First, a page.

Cut up the chicken into chunks. (I just slice it length-wise two or three times and then turn the breast clock-wise 90 degrees and slice it into bite sized pieces.) The technique isn't that important. Just make sure the pieces will fit on a spoon.

Add the chicken to the pot and continue to cook over medium heat, stirring occasionally, until the mixture is at a rolling boil (can't be stirred down). Then ask yourself: Is this thick enough for me? If you like it this consistency, then you can leave out the last 1 cup of stock. If it is too thick for you, then stir in the last of the stock. If by chance you want it thicker -as I did- then combine 1 to 2 Tbsp of cornstarch with the reserved 1 cup of stock to make a slurry. -The more cornstarch you add, the thicker it will be.- Make sure the cornstarch is completely dissolved in the stock before you add it to the pot. Otherwise you will have lumps.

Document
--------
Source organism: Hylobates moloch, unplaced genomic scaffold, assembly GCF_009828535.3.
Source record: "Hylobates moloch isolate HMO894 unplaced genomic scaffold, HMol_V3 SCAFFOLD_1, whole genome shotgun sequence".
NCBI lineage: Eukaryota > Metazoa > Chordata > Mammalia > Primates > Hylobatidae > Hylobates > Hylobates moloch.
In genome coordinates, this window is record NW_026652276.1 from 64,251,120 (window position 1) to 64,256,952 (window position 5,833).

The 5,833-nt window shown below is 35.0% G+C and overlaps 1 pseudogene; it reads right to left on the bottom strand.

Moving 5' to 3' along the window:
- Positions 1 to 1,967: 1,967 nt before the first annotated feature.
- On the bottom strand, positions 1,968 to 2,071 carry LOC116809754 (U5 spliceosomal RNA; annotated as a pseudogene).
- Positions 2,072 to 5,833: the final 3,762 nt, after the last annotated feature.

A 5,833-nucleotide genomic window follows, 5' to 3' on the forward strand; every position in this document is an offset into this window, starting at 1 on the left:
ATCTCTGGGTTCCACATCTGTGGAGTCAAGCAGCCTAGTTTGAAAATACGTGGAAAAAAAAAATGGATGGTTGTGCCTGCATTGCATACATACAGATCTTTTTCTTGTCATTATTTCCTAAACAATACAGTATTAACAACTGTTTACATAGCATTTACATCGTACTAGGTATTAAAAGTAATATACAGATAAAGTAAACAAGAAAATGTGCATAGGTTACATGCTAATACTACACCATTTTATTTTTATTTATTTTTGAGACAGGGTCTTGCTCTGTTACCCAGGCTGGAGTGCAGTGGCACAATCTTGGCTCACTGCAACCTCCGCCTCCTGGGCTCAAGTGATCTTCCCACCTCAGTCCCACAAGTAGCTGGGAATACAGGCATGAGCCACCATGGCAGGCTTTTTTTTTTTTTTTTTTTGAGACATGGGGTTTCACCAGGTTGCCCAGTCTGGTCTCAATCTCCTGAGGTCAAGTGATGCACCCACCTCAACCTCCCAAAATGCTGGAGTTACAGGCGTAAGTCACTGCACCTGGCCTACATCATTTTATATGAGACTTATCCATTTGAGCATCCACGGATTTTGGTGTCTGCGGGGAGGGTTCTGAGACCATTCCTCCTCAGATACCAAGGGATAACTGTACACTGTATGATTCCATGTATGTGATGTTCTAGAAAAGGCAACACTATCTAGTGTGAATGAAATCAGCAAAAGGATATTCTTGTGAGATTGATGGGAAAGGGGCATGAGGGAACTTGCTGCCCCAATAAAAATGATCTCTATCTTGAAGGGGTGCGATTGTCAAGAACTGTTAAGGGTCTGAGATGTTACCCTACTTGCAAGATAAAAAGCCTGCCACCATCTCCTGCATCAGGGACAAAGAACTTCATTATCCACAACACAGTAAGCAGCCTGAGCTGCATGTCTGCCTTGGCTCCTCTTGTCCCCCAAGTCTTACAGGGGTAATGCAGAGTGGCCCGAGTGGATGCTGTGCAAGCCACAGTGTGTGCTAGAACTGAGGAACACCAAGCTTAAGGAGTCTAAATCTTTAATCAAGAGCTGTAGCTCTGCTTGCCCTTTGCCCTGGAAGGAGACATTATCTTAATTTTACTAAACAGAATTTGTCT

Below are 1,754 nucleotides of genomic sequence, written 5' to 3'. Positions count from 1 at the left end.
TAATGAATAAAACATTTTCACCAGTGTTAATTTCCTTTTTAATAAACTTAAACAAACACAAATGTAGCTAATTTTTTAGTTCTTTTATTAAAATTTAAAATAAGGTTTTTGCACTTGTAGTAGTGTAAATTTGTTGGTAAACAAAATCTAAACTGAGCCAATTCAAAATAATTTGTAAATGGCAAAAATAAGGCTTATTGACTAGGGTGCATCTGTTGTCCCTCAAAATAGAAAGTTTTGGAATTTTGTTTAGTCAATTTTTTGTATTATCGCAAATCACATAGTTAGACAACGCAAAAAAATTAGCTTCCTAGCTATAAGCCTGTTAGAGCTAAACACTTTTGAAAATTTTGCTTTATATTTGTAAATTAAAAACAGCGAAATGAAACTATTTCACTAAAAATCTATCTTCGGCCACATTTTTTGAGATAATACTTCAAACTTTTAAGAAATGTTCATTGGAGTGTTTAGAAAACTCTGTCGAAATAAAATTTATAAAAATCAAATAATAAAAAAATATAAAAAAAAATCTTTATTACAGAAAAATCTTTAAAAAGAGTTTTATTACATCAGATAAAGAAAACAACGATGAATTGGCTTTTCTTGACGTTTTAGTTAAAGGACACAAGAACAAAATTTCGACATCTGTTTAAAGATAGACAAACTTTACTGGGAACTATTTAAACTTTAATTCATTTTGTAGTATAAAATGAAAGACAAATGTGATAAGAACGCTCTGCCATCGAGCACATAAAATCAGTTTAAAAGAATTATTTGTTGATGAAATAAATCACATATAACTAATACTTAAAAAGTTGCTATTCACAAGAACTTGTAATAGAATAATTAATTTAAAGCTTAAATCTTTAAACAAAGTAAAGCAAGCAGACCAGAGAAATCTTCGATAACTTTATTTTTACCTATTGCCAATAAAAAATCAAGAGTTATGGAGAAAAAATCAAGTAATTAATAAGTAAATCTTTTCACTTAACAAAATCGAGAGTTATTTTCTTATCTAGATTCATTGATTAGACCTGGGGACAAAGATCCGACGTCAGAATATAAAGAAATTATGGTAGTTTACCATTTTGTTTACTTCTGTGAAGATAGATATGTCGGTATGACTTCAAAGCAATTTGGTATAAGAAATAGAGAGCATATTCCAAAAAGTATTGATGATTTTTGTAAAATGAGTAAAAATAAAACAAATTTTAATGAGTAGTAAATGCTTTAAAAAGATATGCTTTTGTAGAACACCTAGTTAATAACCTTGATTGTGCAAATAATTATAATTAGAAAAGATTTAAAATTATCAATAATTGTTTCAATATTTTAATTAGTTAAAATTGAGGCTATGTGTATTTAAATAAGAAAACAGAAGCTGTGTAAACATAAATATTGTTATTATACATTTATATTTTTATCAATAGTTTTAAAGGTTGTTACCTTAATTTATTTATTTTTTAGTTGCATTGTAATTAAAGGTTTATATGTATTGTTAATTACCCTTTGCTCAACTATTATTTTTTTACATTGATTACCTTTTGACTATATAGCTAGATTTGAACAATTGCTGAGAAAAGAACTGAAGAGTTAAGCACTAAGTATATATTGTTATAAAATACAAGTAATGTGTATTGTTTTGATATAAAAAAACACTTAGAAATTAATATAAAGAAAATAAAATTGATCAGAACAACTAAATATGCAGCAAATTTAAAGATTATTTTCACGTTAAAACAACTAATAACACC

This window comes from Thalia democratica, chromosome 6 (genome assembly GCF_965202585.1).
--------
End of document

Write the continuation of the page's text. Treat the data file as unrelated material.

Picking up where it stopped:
Add in about 2 tsp of parsley (I always have dry on hand).

And 1/4 cup to 1/2 cup of cream (depending on taste). I just pour and then taste to see if it is where I want it to be.

Turn off the heat, and take out the bay leaf. Taste it for any final seasoning adjustments. Need more salt? Pepper? You want more of one herb or another? Add it now, because you can't add it later.

Pour it into you serving dish (10x15 casserole for me) and turn your oven to 400F.

When the oven is almost hot, carefully unfold the puff pastry and pinch together the folds. (Do this on a floured work surface, or it will stick!)

Then dust a little flour on top and roll it out just a little, to seal the folds together.